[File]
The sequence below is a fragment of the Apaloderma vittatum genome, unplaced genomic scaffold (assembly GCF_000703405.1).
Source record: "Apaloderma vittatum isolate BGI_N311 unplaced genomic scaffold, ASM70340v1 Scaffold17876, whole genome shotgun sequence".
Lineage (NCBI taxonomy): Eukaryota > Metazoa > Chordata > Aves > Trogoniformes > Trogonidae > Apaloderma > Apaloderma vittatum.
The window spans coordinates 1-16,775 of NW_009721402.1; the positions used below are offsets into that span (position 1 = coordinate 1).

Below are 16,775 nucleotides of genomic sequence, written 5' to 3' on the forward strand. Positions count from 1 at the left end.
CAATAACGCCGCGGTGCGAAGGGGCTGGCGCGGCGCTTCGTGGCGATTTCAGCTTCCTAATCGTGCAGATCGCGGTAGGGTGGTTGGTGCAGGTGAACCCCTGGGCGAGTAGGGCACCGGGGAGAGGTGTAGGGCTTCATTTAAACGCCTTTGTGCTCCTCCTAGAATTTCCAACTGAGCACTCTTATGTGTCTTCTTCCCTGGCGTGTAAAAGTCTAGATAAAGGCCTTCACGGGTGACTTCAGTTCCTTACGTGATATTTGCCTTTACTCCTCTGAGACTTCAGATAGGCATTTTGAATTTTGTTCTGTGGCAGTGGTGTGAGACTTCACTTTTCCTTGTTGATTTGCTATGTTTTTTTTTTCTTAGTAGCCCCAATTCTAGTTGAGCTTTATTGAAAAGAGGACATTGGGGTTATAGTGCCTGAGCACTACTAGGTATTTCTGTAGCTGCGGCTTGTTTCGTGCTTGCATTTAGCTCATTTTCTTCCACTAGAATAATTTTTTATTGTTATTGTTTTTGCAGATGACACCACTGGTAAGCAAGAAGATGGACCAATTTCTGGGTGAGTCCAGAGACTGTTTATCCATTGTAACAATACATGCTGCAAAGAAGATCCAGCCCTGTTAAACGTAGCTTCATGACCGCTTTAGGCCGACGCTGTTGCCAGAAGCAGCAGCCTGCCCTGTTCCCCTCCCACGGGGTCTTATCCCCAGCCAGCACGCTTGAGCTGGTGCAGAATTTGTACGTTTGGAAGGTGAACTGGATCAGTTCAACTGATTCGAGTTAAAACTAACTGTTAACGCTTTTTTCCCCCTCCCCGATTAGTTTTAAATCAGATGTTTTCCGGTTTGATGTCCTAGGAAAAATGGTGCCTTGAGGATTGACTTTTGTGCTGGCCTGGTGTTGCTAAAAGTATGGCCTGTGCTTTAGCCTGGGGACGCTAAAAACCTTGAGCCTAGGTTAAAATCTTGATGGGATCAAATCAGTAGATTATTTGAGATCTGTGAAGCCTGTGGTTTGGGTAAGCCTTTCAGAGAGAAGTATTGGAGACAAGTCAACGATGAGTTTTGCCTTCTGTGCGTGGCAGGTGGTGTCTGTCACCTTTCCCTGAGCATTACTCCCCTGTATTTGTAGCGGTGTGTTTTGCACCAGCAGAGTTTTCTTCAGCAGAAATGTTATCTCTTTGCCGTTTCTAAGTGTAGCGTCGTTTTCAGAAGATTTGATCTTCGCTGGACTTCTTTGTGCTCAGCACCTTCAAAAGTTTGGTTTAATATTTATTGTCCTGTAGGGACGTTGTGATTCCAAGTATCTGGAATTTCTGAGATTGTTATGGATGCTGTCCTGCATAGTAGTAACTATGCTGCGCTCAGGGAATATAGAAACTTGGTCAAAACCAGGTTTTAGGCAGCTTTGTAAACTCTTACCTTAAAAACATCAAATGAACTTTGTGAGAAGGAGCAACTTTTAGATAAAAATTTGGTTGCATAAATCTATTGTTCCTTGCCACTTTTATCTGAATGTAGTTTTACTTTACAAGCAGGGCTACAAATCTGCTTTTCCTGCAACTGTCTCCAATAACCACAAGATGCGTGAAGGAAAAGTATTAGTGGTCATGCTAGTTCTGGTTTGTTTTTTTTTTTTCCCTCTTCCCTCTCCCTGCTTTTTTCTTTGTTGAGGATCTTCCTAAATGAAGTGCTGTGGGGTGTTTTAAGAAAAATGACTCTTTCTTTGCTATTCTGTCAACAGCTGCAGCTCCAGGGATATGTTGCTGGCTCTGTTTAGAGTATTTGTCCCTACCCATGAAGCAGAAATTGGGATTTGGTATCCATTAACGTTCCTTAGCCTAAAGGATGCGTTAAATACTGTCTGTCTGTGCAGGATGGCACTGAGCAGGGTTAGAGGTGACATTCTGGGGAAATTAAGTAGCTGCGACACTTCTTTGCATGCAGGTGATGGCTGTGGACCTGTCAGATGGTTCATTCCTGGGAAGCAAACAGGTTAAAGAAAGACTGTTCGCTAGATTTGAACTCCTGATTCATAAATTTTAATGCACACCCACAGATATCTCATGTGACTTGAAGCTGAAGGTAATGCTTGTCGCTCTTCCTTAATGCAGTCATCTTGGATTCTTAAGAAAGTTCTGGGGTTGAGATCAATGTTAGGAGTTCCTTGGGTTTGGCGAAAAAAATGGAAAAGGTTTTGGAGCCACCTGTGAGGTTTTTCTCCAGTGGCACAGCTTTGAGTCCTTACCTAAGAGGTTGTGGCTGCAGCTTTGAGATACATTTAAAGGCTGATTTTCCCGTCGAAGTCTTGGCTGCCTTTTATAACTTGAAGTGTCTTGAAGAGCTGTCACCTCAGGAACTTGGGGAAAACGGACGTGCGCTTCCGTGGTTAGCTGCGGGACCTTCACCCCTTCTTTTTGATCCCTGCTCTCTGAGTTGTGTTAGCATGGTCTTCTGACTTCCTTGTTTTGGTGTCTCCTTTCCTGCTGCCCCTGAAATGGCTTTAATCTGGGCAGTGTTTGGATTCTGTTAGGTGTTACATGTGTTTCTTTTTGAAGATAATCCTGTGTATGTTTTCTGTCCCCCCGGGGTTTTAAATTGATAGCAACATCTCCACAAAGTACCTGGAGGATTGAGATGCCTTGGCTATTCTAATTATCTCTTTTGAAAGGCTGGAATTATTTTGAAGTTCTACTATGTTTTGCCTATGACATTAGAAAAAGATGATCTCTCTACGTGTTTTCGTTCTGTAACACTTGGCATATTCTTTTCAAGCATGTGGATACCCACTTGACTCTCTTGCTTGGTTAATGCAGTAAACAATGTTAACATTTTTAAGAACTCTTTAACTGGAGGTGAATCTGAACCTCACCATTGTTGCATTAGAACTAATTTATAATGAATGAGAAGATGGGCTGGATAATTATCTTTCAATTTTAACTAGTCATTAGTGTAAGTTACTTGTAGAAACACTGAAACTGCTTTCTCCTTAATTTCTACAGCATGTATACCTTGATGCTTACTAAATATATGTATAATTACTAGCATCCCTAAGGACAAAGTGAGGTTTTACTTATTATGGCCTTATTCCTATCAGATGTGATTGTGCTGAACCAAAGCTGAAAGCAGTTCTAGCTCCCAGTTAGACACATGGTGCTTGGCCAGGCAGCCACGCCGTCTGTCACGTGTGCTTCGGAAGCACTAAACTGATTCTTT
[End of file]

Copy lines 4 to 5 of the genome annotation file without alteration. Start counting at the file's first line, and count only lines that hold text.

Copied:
The window spans coordinates 1-16,775 of NW_009721402.1; the positions used below are offsets into that span (position 1 = coordinate 1).

Below are 16,775 nucleotides of genomic sequence, written 5' to 3' on the forward strand. Positions count from 1 at the left end.